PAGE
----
Low levels of physical activity: typically the more active a person is, the more sensitive their cells are to insulin
A diet high in processed or refined carbohydrates: Certain health conditions such as Polycystic Ovarian Syndrome (PCOS): Polycystic ovary syndrome (PCOS) is one of the most common endocrine disorders. Women with PCOS struggle with irregular periods, excess body weight, insulin resistance, acne, high blood pressure, and infertility.
Normal aging and menopause: as you grow older, your body’s ability to use insulin does gradually decline.
Over time, insulin resistance can result in excess blood sugar damaging blood vessels and vital organs, leading to severe and life-threatening complications.
How Can We Eat To Reverse Insulin Resistance
1. Don’t Fear Fats
While carbohydrate consumption triggers a spike in blood sugar, fat consumption does not. Focus on adding whole, plant-based fat sources to your diet at each meal. Increasing nuts, seeds, avocado, olive oil, and other healthful high-fat foods. The Plant-Based Ketogenic Diet from the Beet is a great resource for healthy, keto, and plant-based meal plans!
2. Focus on Smart, Slow Burning Carbohydrates
We don’t need to fear carbohydrates – it’s the type of carbohydrate we want to focus on.
Have you heard of the glycemic index? It’s a scale that ranks a carb's ability to raise blood sugar on a scale of 0-100. Low GI foods normalize blood sugars, balance insulin levels, and also balance our cravings (insulin is an appetite stimulate).
How do you follow a low glycemic index diet? Choose high fiber carbs and always pair those carbs with protein or fat. Low GI foods include berries, apples, spinach, beans, quinoa, and oats. When consuming grain products, choose whole kernel or traditionally processed alternatives (whole barley, quinoa, traditionally fermented sourdough made from stone-ground flour)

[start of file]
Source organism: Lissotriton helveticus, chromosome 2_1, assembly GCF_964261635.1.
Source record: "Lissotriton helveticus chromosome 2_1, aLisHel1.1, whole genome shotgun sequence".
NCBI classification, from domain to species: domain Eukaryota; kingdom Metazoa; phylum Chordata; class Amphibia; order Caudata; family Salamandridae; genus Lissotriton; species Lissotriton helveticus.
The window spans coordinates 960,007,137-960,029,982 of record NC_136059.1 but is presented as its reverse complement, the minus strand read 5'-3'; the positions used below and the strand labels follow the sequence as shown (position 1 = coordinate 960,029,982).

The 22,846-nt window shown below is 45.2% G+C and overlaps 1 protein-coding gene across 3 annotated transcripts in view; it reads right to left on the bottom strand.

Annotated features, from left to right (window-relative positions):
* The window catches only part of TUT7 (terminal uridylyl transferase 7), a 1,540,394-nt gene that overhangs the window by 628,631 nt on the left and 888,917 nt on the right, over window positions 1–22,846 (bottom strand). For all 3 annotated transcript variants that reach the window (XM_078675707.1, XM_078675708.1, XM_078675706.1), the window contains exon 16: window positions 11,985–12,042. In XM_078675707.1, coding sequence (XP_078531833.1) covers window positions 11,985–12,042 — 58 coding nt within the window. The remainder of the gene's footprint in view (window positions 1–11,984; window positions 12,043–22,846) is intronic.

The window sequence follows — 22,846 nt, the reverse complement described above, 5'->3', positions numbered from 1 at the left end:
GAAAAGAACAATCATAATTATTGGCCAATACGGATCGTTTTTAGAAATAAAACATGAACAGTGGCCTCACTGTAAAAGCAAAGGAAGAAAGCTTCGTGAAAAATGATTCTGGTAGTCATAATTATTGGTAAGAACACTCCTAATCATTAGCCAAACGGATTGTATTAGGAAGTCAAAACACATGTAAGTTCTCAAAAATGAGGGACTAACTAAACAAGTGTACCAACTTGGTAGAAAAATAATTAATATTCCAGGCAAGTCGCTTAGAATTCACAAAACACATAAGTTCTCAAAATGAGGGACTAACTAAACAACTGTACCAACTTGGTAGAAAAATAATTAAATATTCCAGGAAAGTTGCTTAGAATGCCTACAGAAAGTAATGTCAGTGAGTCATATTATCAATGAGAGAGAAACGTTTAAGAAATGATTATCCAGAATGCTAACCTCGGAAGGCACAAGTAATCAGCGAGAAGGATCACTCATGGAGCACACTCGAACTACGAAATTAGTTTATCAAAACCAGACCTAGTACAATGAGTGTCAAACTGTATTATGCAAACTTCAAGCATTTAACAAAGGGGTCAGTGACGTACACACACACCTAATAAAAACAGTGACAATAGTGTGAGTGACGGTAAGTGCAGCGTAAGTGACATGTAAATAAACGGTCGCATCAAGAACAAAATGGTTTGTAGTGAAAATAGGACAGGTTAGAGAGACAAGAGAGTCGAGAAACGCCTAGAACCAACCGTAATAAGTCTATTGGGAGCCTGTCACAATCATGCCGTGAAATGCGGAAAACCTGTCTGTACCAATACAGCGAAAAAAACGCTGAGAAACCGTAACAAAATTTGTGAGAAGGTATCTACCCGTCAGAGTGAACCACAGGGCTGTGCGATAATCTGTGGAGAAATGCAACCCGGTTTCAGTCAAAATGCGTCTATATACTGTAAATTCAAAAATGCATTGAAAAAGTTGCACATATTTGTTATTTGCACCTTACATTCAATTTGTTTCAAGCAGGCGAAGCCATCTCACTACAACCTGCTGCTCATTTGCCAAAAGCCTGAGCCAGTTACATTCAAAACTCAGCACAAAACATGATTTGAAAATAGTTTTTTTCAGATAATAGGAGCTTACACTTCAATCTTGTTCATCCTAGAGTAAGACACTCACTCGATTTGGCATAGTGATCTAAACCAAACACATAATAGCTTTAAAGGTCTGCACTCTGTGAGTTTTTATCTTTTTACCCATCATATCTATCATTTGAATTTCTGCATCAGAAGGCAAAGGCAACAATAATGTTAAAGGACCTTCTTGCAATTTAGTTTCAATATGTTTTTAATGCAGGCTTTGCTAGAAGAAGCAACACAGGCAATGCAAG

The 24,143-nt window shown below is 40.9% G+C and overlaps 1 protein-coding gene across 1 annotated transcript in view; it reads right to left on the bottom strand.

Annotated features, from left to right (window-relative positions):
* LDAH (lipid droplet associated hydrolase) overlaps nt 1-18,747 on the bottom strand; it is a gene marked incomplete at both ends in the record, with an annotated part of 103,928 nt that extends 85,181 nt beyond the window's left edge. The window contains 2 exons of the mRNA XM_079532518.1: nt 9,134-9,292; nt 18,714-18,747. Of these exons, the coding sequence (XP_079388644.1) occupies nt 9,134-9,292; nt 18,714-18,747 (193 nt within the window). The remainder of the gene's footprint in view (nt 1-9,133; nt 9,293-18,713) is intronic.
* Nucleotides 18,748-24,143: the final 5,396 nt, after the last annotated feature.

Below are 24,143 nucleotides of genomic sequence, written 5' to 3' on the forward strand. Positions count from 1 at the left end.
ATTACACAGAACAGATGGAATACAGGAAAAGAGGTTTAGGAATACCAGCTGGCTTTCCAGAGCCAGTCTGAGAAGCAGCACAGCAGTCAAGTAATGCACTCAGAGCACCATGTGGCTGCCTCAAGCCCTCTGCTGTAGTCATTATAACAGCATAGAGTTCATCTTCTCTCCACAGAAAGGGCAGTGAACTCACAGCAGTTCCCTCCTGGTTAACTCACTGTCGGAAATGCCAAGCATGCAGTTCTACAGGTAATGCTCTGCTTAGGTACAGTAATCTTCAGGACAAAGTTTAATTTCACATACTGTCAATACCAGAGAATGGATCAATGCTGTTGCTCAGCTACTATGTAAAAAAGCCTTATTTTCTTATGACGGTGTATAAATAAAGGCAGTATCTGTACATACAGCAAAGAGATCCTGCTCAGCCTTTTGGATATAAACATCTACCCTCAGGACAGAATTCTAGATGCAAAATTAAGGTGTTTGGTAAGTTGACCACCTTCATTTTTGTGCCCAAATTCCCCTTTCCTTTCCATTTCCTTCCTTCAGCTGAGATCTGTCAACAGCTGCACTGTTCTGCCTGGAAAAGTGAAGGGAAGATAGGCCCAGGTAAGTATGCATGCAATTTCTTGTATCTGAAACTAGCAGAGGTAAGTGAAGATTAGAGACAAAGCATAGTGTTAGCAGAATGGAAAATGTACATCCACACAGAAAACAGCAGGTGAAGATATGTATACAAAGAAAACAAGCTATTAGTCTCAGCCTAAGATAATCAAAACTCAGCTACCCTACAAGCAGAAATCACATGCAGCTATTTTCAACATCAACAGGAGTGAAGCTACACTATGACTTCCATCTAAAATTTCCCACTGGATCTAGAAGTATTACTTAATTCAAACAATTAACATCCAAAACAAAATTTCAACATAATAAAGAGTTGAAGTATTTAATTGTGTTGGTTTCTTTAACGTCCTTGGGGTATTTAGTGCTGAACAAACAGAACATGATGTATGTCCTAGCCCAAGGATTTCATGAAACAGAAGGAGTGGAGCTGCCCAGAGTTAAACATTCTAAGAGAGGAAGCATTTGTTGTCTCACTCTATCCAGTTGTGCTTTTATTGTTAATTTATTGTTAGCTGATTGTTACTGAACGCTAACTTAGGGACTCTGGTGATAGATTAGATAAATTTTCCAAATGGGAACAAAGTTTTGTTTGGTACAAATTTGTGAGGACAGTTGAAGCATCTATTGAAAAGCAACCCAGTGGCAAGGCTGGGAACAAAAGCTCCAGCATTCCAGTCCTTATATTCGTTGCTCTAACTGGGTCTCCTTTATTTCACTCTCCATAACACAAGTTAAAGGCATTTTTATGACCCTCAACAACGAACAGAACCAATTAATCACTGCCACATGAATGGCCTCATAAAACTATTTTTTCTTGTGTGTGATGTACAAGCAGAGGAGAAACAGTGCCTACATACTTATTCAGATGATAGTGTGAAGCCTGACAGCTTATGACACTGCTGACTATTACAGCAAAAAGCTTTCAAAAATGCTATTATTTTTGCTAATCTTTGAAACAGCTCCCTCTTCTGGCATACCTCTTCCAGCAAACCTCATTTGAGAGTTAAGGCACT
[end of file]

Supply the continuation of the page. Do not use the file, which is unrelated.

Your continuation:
As well, reduce refined grains, potato products, and added sugars—high glycemic load carbohydrates with low overall nutritional quality.
3. Limit Inflammatory Ingredients
Insulin resistance and inflammatory markers seem to have a link. Although we don’t fully understand this relationship, focusing on foods with anti-inflammatory properties and limiting foods that have been shown to increase inflammation, is a good idea.
Foods with natural anti-inflammatory properties include:
- Healthy fats like omega-3 fatty acids, olive oil, avocados, walnuts, and flaxseed
- Most fruits and veggies, like oranges, tomatoes, and leafy greens
Foods that tend to increase inflammation in the body include unhealthy fats, such as:
- Trans-fatty acids
- Vegetable shortening
- Red meat (beef and pork)
- Cheese, cream, and other full-fat dairies
The Key Takeaways
In summary, insulin resistance can result in stubborn weight loss efforts and increase our risk for various health concerns. Genetics or lifestyle factors promote the development of insulin resistance. It is possible to manage IR and reverse it through diet! Adding healthy, plant-based fats at each meal, sticking with whole, high fiber, plant-based carbohydrate sources, and anti-inflammatory ingredients are keys to squashing that insulin resistance once and for all!